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Compelling Arguments on the Definition of Marriage Made at Baylor Law Debate

Oct. 14, 2011

Baylor Law students filled the Kronzer Courtroom on Tuesday, Oct. 4, to listen to a debate on a topic wrestle with by churches, states and courts across the U.S. The Baylor American Constitution Society and the Federalist Society, both new student organizations, hosted "A Debate on the Definition of Marriage," with Dr. Jennifer Roback Morse, founder and president of the Ruth Institute, and Manuel Quinto-Pozos, former staff attorney for the American Civil Liberties Union, speaking. Baylor Law Dean Brad Toben served as moderator.

"Throughout the history of this country, marriage traditionally has been defined as a legal and spiritual union between a man and a woman; however, in recent years the definition has begun to expand as a result of change in social and family values and the activism of the gay and lesbian, bisexual and transgender communities," Toben said of the debate.

During the 1.5-hour event, Morse and Quinto-Pozos debated whether homosexual couples should be granted state marriage licenses and the relationship between marriage and parenting. Each speaker made a 10-minute statement and took questions from the audience.

During her statement, Morse took the position that the public purpose of marriage is "to attach mothers and fathers to their children and to one another."

"That's an essential purpose in the following sense: if you didn't need that purpose, I claim, you wouldn't need the institution of marriage at all," she said.

Quinto-Pozos disputed that argument and said distaste for homosexuals is often at the root of prohibiting homosexual marriage. He cited U.S. Supreme Court case law that says the right to marry "is so fundamental to self-definition and to personal liberty" that it is protected by the "due process" clauses of the Fifth and Fourteenth Amendments to the U.S. Constitution.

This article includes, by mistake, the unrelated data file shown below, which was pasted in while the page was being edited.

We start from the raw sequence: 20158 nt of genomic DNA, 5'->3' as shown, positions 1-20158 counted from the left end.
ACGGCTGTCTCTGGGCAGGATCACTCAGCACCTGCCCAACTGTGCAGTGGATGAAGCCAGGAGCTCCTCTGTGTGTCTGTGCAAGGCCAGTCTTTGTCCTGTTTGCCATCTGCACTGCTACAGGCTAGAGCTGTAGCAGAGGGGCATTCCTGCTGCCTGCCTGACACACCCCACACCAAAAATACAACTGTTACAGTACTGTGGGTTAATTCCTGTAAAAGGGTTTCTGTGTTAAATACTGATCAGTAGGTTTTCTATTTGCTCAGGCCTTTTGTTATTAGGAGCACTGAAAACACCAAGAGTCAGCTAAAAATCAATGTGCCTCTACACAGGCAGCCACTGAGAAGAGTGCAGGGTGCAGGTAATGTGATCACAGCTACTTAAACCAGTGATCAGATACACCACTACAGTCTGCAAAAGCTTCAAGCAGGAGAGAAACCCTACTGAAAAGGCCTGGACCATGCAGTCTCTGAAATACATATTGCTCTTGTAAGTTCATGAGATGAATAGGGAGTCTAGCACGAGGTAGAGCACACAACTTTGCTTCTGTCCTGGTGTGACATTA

Andy Jones, president of the Baylor American Constitution Society, said fellow students were interested in the dialog that happened at the debate.

"It was compelling. Students were still talking about it several days later, although opinions on who 'won' the debate varied widely," he said.

Bri Turner of the Federalist Society said it is important for Baylor Law to have a forum to discuss such topics and to learn why the law says what it says and to study and learn about the formation of public policy underlying the law.

"The goal was to create an informed place for civil discussion," she said.

Both organizations are planning more events to help reach that goal. On Nov. 15, the Federalist Society will host another debate that focuses on the law and public policy as it applies to conception and abortion. Two days later, the American Constitution Society will hold a lecture regarding adoption law and how it relates to constitutional issues.

"I was so impressed by what these organizations did to bring about the type of civil yet provocative event that we had, and I'm looking ahead to more such events. I was honored to be a part and to be present for the fascinating exchange," Toben said.

The American Constitution Society is a progressive legal organization that promotes the U.S. Constitutional values of "individual rights and liberties, genuine equality, access to justice, democracy and the rule of law." The Federalist Society is a nonpartisan organization that promotes judicial restraint and seeks reform in accordance with a textualist and/or originalist interpretation of the U.S. Constitution.

Marriage Debate

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